Gina: Which I always think of just the bonsai tree when I think of that, but I’m sure that’s not even close.

Carol: No.

Gina: And then kyudo?

Carol: It’s kyudo, which is the way of the bow.

Gina: Okay, which is an archery, correct?

Carol: Yes.

Gina: Okay. What’s the disciplines that carry into these practices? As you look at that and you’re mentoring and coaching your clients, how do you take these two very unique aspects and bring them into a client’s life where they can adopt it? It seems like there’s a tremendous amount of metaphor work that happens there.

Carol: Yes, a bit. Kyudo is a fascinating exercise because it comes out of Japan and also was practiced intently by the Samurai. What’s fascinating is that the Samurai warriors, before they went into battle carrying the bow, this is before the days of guns and such, it’s strictly arrows, the practice that they engaged in to prepare for battle, ikebana. So these great big tense guys sitting and ikebana is arranging flowers, but the practice of ikebana involves, again, listening to the flowers.

So it’s being aware of body, mind, and spirit when moving the flowers and listening to the flowers. Allow the flowers to show face. Also, what’s a little bit different from ikebana versus just standard flower arranging and lots of just sticking the flowers in the pot is, or the vase I mean, it’s the practice of being aware of space and arranging the space as well as the physical space the flower takes up.

Gina: The space between too.

Carol: Yes.

Gina: Mm-hmm (affirmative).

Carol: Yes. So it’s being aware of that and listening to that. So how that translates into a client’s life is, okay, who are you sitting next to when you go to a particular environment? Do you want to be next to that or are you getting stuck? Are you next to a cactus or are you being a cactus? Right?

Gina: Mm-hmm (affirmative).

Carol: Where are you in space and time? So the practice of ikebana helps with the awareness of space and time. Kyudo, it’s a very intense practice. It involves standing meditation. It also involves being truly aware of body, mind, and spirit, because with kyudo, you have to be aware of totally where you are and how are you connecting with the bow? Different from western archery, in kyudo, you are throwing the arrows because of the way the bow works. It spins around and literally throws the arrow. And when you’re … As I was trained by my sensei, when you look at the target, the target is you.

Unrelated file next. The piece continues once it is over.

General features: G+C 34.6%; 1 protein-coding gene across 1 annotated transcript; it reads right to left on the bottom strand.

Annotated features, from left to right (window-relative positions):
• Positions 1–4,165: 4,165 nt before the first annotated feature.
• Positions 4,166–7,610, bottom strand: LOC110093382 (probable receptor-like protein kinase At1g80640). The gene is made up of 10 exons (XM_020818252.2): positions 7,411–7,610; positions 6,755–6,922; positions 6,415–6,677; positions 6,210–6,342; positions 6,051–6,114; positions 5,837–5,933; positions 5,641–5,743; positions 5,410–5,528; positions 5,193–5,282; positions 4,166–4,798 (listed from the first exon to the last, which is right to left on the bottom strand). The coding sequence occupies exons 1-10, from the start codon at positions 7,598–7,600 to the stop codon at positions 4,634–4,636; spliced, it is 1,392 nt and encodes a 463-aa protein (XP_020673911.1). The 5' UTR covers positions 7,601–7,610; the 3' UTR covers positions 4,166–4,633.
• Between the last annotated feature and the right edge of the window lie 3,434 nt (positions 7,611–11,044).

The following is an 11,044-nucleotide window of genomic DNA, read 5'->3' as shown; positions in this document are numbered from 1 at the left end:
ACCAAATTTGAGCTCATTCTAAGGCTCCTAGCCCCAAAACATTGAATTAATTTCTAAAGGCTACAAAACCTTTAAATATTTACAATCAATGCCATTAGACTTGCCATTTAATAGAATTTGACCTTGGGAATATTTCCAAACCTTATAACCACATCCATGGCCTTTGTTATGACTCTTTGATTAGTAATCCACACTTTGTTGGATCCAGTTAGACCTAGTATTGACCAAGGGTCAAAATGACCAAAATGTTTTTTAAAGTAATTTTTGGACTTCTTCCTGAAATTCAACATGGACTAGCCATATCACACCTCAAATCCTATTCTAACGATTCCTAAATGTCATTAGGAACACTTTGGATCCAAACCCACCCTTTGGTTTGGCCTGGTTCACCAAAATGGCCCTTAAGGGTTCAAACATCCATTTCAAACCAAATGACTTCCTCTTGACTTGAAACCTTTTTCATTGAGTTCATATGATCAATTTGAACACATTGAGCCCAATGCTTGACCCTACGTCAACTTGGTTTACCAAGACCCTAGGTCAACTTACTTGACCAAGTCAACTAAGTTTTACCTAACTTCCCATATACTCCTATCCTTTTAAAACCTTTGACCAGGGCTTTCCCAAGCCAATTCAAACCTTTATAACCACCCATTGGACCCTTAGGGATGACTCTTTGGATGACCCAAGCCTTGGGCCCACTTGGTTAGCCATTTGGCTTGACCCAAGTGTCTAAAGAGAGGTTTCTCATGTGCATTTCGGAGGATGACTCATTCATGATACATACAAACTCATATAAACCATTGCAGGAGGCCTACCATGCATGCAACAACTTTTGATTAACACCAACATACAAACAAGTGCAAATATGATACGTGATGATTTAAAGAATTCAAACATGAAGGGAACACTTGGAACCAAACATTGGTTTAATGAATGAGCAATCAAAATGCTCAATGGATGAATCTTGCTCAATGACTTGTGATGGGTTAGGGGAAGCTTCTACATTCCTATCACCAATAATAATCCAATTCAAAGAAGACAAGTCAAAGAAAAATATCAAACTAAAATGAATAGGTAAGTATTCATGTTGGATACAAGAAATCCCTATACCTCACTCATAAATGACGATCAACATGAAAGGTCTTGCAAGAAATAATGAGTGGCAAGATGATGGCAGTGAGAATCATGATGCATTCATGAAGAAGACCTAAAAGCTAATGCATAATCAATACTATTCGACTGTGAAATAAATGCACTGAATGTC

Gina: Hm.

Carol: So it’s this connection with everything, the bow, the string, the arrow, the target, and realizing you too are part of this great oneness. Be aware of where you are. That is also a practice you can use in daily life because what it is is, again, where do you want to place your attention?

Gina: Which is so much about recovery. Recovery is all about, where do you see your mind being? Where do you see … Because so much of the time they’re in the past and they’re in the future, but they’re not looking at where they want their mind to be in the moment and in the present, and that sounds like a wonderful exercise and helping them with that.

Carol: And from these practices is, okay, the past is fine, but how are you bringing it forward? What are you throwing out there? What, from your past, do you want to bring forward? What future do you wish to create? Where do you want to be? Because the present, you can’t hold onto it. It’s always moving. So where are you going? Where have you been?